(Almost)-Spring Cleaning

Sunday, chilled, rainy, very windy, I’d almost wished there’d been a fireplace fire in the meetinghouse fireplace. Surely a hearty blaze would brighten my spirits?  But, no, I realized. If there were to be any cheering up going on that gloomy morning, it would have to come from within! And I remembered something someone in […]

. . . Things I Cannot Change

I visit a man in “Seg.” (as in Segregation) Aka “The Hole” or “Solitary Confinement.” (Once, on the phone, while making the required appointment to visit this man, I’d carelessly used the word “Isolation” and was quickly and firmly corrected.)  Whatever its label, putting a human being in a tiny room all alone for long […]

Being Human

Sunday morning found me, earrings and bracelets and watch-free, being escorted through the long and eerily empty corridors of the Souza-Baranowski Correctional Center. Loathe to say anything that could in any way negatively impact the inmate I was about to visit, I chose to remain silent with my prison-guard escort.* And, too, because I recognized that although […]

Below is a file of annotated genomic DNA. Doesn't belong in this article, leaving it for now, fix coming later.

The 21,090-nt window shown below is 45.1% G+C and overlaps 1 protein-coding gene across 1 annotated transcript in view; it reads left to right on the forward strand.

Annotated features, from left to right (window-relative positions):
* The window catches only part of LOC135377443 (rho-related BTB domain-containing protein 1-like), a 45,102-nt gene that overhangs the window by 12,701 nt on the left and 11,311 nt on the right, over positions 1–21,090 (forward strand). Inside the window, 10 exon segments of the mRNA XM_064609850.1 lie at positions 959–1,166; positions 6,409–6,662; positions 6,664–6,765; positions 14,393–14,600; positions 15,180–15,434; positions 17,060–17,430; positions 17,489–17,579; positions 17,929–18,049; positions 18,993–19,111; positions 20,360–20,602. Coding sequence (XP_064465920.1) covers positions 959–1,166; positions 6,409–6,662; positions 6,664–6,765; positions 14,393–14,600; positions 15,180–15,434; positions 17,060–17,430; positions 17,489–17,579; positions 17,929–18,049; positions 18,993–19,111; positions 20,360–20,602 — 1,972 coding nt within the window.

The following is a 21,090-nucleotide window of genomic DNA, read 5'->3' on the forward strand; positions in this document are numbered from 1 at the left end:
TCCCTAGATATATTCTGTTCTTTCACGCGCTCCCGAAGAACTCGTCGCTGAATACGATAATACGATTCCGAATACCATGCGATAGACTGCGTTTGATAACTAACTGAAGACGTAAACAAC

Speaking Truth—or Redemption—to Power?

In March, at the request of X, a Massachusetts inmate I have been writing to for the past three years, I send the letter excerpted here to the Parole Board:  . . . A member of my [Quaker] meeting’s Prison Fellowship Committee, I’d learned through people connected with our prison ministry that X would appreciate […]

“To know and not to act is not to know”

[A fountain in downtown Boston] Just finished Nadine Gortimer‘s Burger’s Daughter; she’d used the above quote by Chinese philosopher, Wang Yang-ming (1472—1529), to introduce Part Two of her amazing and painful and gorgeously written anti-apartheid novel. It just might be my new credo. If I know that climate change is real but do nothing, I don’t know. If […]

“The Deepest Thing Inside”*

Last Saturday I took the 83 bus, which was running late, to an all-day workshop on restorative justice circles** in Cambridge. Seated across from me was an elderly, well-dressed African American man; he was also blind. When the bus approached the intersection of Beacon and Washington Streets, he pushed the call button indicating he wanted to […]

Branded # 7: Amity*

Last night I attended a reading at Porter Square Books by Debby Irving, an attractive, personable, and righteous Cambridge resident, re her brand-new book, Waking Up White And Finding Myself in the Story of Race. Reader, I was upset. And jealous. Especially when Irving flatly stated that after taking a course at Wheelock College—where I went, for heaven’s […]